Sources: Equity Market and Fixed Income returns are from JP Morgan as of 11/04/16. REIT, Rates and Economic Calendar Data from Bloomberg as of 11/07/16. Earnings statistics are taken from FactSet as of 11/04/16.
If there is one thing that markets typically don’t like, it is uncertainty. Both good and bad news can be accounted for in many trading strategies but uncertainty creates a paranoia that forces many investors to hold large cash positions and ultimately can result in a drag on future returns. Uncertainty is also the reason why when Tuesday night’s election looked as though it was headed for a contested result, or even an unprecedented Electoral College tie, Dow Jones Industrial Average futures traded over 700 points lower and S&P 500 Index futures hit a circuit breaker that prevented trades below the 5% mark. Following President Elect Donald Trump’s victory speech, the tone of which was more conciliatory and unifying than most of his campaign rhetoric, futures markets paired losses and as of Wednesday morning were actually trading higher.
It appears, at this time, the reason for any selloff may not so much be due to the potential policies he is likely to pursue but rather the belief by many prior to Election Day that Hillary Clinton was likely to win along with the uncertainty about what exactly his policies will be and how successful he may be in implementing them. Hillary Clinton was believed to be a known commodity to stock market participants based upon her previous political experience and certain stated positions while Donald Trump was viewed as more of an unknown commodity with no previous political experience, though having certain stated positions of his own. It is also important to consider that the day after an election is typically a “down day.” Since 1928, the market has sold off the day following the election 68% of the time, including a 2.4% drop in 2012 and a 5.3% fall in 2008 as measured by the S&P 500 Index.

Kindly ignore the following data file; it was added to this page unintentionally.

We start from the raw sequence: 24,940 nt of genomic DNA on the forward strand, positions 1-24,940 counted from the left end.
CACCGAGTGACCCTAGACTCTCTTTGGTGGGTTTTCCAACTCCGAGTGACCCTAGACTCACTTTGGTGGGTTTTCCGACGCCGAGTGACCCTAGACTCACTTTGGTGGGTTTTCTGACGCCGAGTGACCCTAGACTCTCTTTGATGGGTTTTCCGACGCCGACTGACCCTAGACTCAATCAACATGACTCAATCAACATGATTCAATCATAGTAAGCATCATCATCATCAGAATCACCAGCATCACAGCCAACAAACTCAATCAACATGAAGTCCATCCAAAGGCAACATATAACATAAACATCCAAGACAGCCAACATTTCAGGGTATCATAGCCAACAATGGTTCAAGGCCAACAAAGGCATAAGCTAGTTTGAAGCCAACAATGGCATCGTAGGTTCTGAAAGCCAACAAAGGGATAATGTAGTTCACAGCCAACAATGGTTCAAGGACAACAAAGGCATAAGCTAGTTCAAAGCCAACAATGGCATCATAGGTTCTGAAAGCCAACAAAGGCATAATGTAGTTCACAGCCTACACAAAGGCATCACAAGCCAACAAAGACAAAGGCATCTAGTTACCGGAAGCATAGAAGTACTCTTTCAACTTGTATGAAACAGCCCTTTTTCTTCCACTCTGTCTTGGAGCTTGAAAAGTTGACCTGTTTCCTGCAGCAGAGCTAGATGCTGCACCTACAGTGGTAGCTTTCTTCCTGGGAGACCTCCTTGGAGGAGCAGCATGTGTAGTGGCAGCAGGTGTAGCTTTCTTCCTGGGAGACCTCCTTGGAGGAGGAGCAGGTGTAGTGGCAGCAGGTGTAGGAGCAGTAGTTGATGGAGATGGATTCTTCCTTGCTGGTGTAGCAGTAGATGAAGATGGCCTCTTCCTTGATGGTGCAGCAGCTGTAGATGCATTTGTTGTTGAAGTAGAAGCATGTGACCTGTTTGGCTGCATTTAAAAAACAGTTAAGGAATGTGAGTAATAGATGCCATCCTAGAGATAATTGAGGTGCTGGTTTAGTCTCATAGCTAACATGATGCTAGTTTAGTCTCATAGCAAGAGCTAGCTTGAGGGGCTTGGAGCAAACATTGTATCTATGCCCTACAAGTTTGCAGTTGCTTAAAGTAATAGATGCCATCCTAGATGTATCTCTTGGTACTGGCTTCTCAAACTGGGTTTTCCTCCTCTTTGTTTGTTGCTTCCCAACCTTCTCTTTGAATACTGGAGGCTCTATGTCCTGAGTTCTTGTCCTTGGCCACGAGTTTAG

Once the dust settles from this historic election, investors would be wise, in our view, to refocus their attention to what is shaping up as a stable economic back drop. With 85% of companies in the S&P 500 having reported Q3 2016 results, earnings appear on pace to post a 2.7% gain – the first quarterly gain in earnings since the first quarter of 2015. Last week’s jobs report continued to show a strengthening labor market with 161,000 gains, wage growth beating estimates by ticking up 0.4%, and the U3 unemployment rate dropping to 4.9%. Manufacturing both in the U.S. and globally has also improved with the global PMI (Purchasing Managers Manufacturing Index) reaching its highest level since October 2014.
One positive takeaway from last night’s election, politics aside and purely from an equity market standpoint was Republican’s control of both congress and the white house, a combination that has historically coincided with attractive stock market returns. Volatile markets are likely to persist until there is more clarity as to who President Elect Trump will appoint to his cabinet and what policies he is going to focus on during his first 100 days. This highlights a point that we have continued to stress with investors in terms of being comfortable with and confident in both their risk tolerance and their time horizon. Far too often investors are willing to take more risk and claim a “long term” time horizon when markets are advancing but shift to a more conservative sentiment when markets are declining. We believe that one of the best ways to maintain discipline is by completing a financial plan that focuses on the long term investment goals needed to meet your specific financial objectives.
Important Information and Disclaimers
Disclosures: Hennion & Walsh is the sponsor of SmartTrust® Unit Investment Trusts (UITs). For more information on SmartTrust® UITs, please visit www.smarttrustuit.com. The overview above is for informational purposes and is not an offer to sell or a solicitation of an offer to buy any SmartTrust® UITs. Investors should consider the Trust’s investment objective, risks, charges and expenses carefully before investing. The prospectus contains this and other information relevant to an investment in the Trust and investors should read the prospectus carefully before they invest.